Proof that Dave can be successfully hugged, if approached correctly (like a hippogriff):
Here are just a few things SAS2016 attendees had to say:
Meeting industry names (you only hear about) and getting close friends and stories that you never dreamed possible. Finding, for once in my life, that I was part of a ‘tribe’ of like minded people. It was home in a heartbeat.
I made the most incredible in-person connections with people I only knew “by name” (and admired from afar). Of course I learned a lot, but it was hanging with “my peeps” I enjoyed the most.
I loved meeting an entirely new group of author professionals that I did not know existed. I expected a few gems but found a gold mine.
(Note: Ben Hale learned and recited the name of every single person in the room, and it wasn’t just a parlor trick. He actually likes people THAT MUCH!)
Being around other like-minded, positive, creative people is the main reason to go. It’s the best conference I’ve ever attended because the people in the audience were every bit as amazing as the speakers at the front of the room. And it goes deeper than that. When I arrived, I didn’t know anyone, so I was surrounded by strangers. By the time the Summit ended, I was surrounded by friends. The quality of the community that’s grown around the SAS is the best I’ve ever experienced.
My FB newsfeed got a lot more upbeat. It was so refreshing to meet others who were actually out there trying to make cool things happen. That really helped cut through all of the political posts and bad news. SAS is good for your mental health.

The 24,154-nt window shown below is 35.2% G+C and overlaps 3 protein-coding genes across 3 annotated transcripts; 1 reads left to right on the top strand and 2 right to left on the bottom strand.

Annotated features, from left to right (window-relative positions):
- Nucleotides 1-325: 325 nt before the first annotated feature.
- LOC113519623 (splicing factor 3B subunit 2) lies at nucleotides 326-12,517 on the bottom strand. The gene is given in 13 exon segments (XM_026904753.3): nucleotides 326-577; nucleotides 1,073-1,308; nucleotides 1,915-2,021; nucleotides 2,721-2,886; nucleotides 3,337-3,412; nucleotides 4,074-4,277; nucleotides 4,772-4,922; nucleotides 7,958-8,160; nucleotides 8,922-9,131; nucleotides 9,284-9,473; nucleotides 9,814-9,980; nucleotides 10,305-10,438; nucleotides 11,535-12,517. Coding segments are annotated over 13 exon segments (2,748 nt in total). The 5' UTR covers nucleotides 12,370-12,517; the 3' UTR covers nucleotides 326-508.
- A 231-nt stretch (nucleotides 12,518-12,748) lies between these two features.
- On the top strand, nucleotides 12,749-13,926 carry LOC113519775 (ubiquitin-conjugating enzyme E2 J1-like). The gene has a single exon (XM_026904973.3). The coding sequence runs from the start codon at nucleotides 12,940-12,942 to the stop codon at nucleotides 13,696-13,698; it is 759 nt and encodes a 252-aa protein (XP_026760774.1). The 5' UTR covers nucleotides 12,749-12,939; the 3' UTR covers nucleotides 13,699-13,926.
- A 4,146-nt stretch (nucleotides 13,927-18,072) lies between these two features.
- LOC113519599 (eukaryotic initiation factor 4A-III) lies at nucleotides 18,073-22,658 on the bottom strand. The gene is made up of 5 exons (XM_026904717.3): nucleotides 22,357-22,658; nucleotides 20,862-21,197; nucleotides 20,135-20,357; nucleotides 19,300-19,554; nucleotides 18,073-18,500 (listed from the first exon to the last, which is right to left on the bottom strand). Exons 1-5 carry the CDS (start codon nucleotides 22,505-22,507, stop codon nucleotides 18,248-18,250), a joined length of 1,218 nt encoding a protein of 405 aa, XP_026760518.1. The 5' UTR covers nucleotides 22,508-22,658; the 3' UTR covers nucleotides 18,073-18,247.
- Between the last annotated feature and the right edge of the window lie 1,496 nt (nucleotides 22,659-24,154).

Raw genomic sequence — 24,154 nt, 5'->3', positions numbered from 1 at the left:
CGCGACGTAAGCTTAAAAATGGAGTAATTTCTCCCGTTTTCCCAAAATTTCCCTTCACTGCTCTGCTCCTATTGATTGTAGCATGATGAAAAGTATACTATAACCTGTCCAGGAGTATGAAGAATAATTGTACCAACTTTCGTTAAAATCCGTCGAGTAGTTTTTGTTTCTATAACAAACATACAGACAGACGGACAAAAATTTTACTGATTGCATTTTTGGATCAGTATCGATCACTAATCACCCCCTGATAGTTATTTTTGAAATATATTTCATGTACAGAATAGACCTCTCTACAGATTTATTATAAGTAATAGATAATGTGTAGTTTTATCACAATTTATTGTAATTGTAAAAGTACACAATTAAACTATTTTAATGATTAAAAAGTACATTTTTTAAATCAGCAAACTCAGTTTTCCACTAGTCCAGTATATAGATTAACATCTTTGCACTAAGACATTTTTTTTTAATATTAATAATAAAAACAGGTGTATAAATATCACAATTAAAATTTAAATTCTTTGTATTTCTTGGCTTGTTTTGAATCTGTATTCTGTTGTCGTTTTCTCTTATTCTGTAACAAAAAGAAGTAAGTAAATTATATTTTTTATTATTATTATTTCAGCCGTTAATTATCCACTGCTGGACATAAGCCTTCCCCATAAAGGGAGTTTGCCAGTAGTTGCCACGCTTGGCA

I knew a few attendees “virtually” but I’d never met anyone there in person. By the time I left I’d made business connections, but–more importantly–I’d connected with fellow writers who I still keep in touch with today. I’ve been to a lot of writing conferences and genre fan conventions. SAS is the warmest, most welcoming of them all.
Getting the romance gang together in person and then forming a FB group where we can share and be accountable, support each other and kick ass, has been awesome for me, given in Thailand I don’t come across a lot of romance authors (!).
The feeling in the room was electric but friendly. I appreciated being at an event that wasn’t a rehash of the stale self-pub advice we’ve heard elsewhere. The SAS speakers shared their results but also challenged us to think of new ways to publish and reach audiences. At the same time, while innovation and thinking big were a dual focus, everything seemed accessible…I assumed it would address indie authors at an intermediate-to-advanced stage, but met quite a few folks who hadn’t published yet.
I have a few things that might be helpful for potential attendees who are just starting out—or would have to fly in from another country: